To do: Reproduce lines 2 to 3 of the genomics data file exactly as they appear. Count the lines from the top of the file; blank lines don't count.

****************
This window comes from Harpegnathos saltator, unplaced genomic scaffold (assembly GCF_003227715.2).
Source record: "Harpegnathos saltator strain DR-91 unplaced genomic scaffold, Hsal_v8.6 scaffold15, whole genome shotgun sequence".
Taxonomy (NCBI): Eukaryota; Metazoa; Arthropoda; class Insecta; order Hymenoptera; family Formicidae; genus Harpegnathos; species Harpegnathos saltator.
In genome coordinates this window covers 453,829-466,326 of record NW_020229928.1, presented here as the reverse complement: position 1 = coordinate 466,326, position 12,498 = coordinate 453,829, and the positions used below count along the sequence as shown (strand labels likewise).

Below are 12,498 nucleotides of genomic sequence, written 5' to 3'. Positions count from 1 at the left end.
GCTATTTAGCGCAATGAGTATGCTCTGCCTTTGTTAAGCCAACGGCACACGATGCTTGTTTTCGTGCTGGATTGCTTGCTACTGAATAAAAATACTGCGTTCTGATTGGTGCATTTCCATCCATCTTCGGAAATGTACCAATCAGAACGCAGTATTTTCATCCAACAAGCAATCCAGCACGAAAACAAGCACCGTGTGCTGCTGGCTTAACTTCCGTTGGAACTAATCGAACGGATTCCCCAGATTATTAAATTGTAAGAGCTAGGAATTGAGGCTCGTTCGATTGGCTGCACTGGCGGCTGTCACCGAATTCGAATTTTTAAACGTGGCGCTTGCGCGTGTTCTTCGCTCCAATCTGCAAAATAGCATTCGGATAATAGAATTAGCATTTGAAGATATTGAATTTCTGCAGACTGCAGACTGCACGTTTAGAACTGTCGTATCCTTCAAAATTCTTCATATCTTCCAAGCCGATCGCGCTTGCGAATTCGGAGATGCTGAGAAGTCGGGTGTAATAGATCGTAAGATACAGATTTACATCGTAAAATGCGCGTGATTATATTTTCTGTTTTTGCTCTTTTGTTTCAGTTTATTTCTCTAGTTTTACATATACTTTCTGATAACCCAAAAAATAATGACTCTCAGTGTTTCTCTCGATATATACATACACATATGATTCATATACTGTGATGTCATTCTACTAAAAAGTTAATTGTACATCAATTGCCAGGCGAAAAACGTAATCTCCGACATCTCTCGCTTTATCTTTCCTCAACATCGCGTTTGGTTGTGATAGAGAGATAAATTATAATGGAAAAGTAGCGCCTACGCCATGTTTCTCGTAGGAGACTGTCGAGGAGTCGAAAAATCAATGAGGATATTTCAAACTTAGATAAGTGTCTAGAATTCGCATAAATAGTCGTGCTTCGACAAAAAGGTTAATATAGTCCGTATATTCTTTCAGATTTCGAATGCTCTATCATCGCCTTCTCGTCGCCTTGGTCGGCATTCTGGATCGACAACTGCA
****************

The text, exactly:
Source record: "Harpegnathos saltator strain DR-91 unplaced genomic scaffold, Hsal_v8.6 scaffold15, whole genome shotgun sequence".
Taxonomy (NCBI): Eukaryota; Metazoa; Arthropoda; class Insecta; order Hymenoptera; family Formicidae; genus Harpegnathos; species Harpegnathos saltator.